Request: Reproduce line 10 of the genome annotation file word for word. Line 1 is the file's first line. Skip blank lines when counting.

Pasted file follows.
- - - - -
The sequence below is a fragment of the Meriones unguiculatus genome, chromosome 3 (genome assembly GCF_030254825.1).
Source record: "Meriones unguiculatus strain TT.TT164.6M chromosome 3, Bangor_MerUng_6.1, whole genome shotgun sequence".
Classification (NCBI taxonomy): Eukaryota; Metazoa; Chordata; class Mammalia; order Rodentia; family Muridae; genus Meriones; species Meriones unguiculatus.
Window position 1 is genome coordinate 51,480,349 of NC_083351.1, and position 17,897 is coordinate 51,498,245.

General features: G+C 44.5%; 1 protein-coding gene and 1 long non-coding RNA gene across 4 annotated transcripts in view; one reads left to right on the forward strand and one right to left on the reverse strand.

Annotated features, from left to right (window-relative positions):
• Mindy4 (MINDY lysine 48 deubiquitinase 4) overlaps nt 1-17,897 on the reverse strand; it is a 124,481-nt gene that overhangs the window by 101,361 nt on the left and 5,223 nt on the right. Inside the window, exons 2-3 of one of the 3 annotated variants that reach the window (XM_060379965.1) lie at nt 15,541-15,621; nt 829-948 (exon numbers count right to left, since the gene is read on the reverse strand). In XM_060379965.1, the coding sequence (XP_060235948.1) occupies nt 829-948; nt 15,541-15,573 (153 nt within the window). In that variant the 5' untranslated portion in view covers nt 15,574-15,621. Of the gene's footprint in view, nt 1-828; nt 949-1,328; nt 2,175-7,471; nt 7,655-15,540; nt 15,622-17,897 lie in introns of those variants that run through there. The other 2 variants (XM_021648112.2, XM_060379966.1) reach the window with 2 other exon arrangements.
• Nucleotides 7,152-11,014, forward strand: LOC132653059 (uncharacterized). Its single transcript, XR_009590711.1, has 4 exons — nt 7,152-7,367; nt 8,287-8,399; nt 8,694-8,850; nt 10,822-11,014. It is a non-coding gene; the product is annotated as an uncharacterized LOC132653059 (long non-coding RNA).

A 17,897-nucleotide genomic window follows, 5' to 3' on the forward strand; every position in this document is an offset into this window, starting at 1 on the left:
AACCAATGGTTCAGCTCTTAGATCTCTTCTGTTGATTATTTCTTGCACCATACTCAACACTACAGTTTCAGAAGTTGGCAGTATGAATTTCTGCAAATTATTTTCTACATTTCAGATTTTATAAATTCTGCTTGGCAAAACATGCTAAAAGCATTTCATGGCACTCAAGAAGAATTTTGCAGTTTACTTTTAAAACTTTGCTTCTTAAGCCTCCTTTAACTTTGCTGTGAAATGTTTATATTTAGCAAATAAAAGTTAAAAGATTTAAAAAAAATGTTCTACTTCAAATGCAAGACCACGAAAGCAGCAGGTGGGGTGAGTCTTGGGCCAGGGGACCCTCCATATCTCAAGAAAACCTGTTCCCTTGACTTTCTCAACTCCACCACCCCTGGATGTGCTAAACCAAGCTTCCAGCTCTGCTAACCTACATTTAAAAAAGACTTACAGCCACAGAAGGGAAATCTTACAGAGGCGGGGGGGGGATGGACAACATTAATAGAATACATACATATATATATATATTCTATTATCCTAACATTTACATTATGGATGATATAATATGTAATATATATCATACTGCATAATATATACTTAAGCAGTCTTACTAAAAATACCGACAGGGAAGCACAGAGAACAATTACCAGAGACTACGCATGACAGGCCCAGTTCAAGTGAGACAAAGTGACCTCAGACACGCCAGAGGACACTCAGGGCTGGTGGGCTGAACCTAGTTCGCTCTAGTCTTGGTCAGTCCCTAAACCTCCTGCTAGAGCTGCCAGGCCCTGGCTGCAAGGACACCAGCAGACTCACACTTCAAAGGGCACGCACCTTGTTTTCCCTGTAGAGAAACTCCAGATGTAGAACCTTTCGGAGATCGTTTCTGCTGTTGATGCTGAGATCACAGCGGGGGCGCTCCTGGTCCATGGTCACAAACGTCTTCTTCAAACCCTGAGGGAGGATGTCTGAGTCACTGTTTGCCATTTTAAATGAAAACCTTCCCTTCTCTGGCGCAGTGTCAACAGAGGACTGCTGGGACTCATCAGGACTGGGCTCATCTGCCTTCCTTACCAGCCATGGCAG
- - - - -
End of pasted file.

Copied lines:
AACCAATGGTTCAGCTCTTAGATCTCTTCTGTTGATTATTTCTTGCACCATACTCAACACTACAGTTTCAGAAGTTGGCAGTATGAATTTCTGCAAATTATTTTCTACATTTCAGATTTTATAAATTCTGCTTGGCAAAACATGCTAAAAGCATTTCATGGCACTCAAGAAGAATTTTGCAGTTTACTTTTAAAACTTTGCTTCTTAAGCCTCCTTTAACTTTGCTGTGAAATGTTTATATTTAGCAAATAAAAGTTAAAAGATTTAAAAAAAATGTTCTACTTCAAATGCAAGACCACGAAAGCAGCAGGTGGGGTGAGTCTTGGGCCAGGGGACCCTCCATATCTCAAGAAAACCTGTTCCCTTGACTTTCTCAACTCCACCACCCCTGGATGTGCTAAACCAAGCTTCCAGCTCTGCTAACCTACATTTAAAAAAGACTTACAGCCACAGAAGGGAAATCTTACAGAGGCGGGGGGGGGATGGACAACATTAATAGAATACATACATATATATATATATTCTATTATCCTAACATTTACATTATGGATGATATAATATGTAATATATATCATACTGCATAATATATACTTAAGCAGTCTTACTAAAAATACCGACAGGGAAGCACAGAGAACAATTACCAGAGACTACGCATGACAGGCCCAGTTCAAGTGAGACAAAGTGACCTCAGACACGCCAGAGGACACTCAGGGCTGGTGGGCTGAACCTAGTTCGCTCTAGTCTTGGTCAGTCCCTAAACCTCCTGCTAGAGCTGCCAGGCCCTGGCTGCAAGGACACCAGCAGACTCACACTTCAAAGGGCACGCACCTTGTTTTCCCTGTAGAGAAACTCCAGATGTAGAACCTTTCGGAGATCGTTTCTGCTGTTGATGCTGAGATCACAGCGGGGGCGCTCCTGGTCCATGGTCACAAACGTCTTCTTCAAACCCTGAGGGAGGATGTCTGAGTCACTGTTTGCCATTTTAAATGAAAACCTTCCCTTCTCTGGCGCAGTGTCAACAGAGGACTGCTGGGACTCATCAGGACTGGGCTCATCTGCCTTCCTTACCAGCCATGGCAG